Tuesday, January 11, 2011

Mega Review: Art Applewhite Double Helix Monocopters

Art's Double Helix is new twist on the monocopter (pun intended)--it has two wings and flies on two motors. In fact, it's more or less two Helix Monocopters stuck end to end. Technically, it's not a monocopter but a bi-copter.  However, I will tag it like the single winged originals.  This post includes reviews of the 13mm, 18mm, and 24mm versions.

13mm Double Helix

Construction:
The parts list:

* Two 1/16" Basswood sheets
* One 24mm tube
* Two BT-5 motor mounts
* Two ¼" dowels
* ¼" launch lug

This build is exactly like that of the 13mm Helix Monocopter, there's just a little more of it. It only requires Elmer's Glue All and an X-Acto knife with a new #11 blade. Instead of repeating myself, I'll refer the reader to that review.



Finishing:
I have generally just been giving my monocopters a clear coat, but on this one I decided to paint one wing day-glo red and the opposing wing day-glo yellow. The body is still just clearcoated.





Flight/Recovery:
You form thrust rings with masking tape and friction fit the motors so they won't fall out. The motors should be oriented with their nozzles down. As with a Art's standard monocopters, you need a sturdy pad with a short ¼" rod (1" or so). Art provides plans for a suitable monocopter pad in the instructions. You will also need a clip-whip or a controller capable of firing two channels simultaneously since there is no way to twist those igniter wires together.

I flew the kit on two A3-4Ts ignited with a clip whip. It flew very nicely and went higher than its single-motored counterpart.

Unlike most of Art's monocopters, this model continues to spin until touchdown.


18mm Double Helix

Construction:
The parts list:

* 3/32" Basswood sheet
* 29mm tube
* Two BT-20 motor mounts
* ¼" launch lug



This build is similar to that of the 18mm Helix Monocopter so I also recommend the reader read that review. The build only requires Elmer's Glue All, and an X-Acto knife with a new #11 blade. Unlike the monocopter, you actually have to cut wood. One slab of basswood forms the two wings and balance beam. You also have to drill a hole in the beam so the lug can pass through it. This step is not that critical and you could just cut the hole with your X-Acto.

Finishing:
I have generally just been giving my monocopters a clear coat, but on this one I decided to paint one wing day-glo red and the opposing wing day-glo yellow. The body is still just clear coated.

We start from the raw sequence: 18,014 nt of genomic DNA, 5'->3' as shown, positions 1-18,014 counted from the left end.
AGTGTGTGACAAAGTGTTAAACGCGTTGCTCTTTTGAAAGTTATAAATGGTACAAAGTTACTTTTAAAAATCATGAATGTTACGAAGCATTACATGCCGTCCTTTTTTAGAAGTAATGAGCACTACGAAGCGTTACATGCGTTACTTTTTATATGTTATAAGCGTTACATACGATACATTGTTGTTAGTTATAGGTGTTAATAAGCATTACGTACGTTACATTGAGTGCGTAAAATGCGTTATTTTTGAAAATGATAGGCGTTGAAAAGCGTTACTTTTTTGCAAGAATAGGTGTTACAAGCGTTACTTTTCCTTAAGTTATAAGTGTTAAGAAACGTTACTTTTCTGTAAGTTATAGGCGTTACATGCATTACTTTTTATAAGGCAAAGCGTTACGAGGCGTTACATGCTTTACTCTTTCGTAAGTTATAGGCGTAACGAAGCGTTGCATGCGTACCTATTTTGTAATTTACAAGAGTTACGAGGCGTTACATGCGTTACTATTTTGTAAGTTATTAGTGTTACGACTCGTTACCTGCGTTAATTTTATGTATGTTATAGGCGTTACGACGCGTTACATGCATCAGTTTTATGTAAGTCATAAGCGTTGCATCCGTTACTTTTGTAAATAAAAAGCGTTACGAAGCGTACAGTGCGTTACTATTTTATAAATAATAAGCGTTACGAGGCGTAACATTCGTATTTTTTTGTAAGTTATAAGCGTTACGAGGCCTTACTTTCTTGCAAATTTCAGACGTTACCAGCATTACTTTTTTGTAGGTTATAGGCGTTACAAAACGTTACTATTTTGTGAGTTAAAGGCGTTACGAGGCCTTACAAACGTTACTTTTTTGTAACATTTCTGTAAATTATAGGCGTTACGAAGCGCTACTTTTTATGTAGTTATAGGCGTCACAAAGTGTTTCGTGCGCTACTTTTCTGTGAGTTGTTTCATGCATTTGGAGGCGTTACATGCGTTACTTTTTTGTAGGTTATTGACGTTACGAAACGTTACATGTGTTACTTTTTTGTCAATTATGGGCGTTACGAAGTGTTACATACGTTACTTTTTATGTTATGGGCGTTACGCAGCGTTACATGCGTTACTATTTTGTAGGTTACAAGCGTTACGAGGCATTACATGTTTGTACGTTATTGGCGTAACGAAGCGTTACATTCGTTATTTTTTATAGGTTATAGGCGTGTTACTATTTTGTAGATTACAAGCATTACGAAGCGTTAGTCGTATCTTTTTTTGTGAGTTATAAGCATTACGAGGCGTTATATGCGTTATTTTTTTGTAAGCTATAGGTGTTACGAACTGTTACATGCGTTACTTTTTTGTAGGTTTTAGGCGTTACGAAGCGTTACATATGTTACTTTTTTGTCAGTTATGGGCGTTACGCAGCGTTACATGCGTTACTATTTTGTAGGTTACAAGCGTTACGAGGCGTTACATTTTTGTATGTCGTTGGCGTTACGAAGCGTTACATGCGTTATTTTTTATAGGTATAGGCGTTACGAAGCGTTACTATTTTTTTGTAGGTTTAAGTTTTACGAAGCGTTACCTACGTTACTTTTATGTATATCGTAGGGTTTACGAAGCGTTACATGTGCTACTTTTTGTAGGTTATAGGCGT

Flight/Recovery:
You form thrust rings with masking tape and friction fit the motors so they won't fall out. The motors should be oriented with their nozzles down. As with a Art's standard monocopters, you need a sturdy pad with a short ¼" rod (1" or so). Art provides plans for a suitable monocopter pad in the instructions. You will also need a clip-whip or a launch controller capable of firing two motors reliably since there is no way to twist those igniter wires together.


I first flew this on two C6-5s, ignited using a clip-whip. Both motors fired, and the flight was fantastic. It was a really fast flight and was the highest of all my monocopter flights. Nice!

I wondered what would happen if just one motor ignited, so I loaded a new C6-3 in one mount and left the spent motor in the other. It flew just fine but with a lower altitude. And the motors are not even canted toward the CP/CG! This might be the safest cluster that I've flown.



24mm Double Helix



When I built the 24mm Double Helix, it was still in beta testing, so I never got around to submitting a review to EMRR.  Now that I'm lumping the Double Helicies together, it doesn't seem to worth my time to find the instructions to list the exact parts and document the simple construction steps.  The parts are the same as those listed for the smaller versions, except they are all bigger, and the build is identical to those of its smaller siblings.

Since this was beta build, the production model may vary (probably just in the length of components).  These changes could affect the flight profile.






Flight/Recovery:
I have flown the 24 DH three times on pairs of E9's.  The first flight was at NARAM-50.  After a wisecrack about mowing the lawn, the LCO pushed the button and the DH zoomed into the sky.  This was a really cool, high flight with ejection at apogee.   Ejection of one of two motors that is. One burned through so badly that it damaged the body and evidently the motor's ejection charge exited though the hole. The clay cap remained intact.  Nevertheless, it spun on the way down.

The 2nd flight at MDRA was cool, but it again experienced a double burn through. However, there was no additional damage. The spewing of propellant is actually pretty cool.

 The third flight was also at MDRA with a similar crowd reaction, flight, and aftermath.  This time
a lot of repair was necessary and the DH is semi-retired.


I'll re-emphasize that changes to the components could affect the spin rate and thus the 24mm Double Helix might not experience as bad a burn through as mine.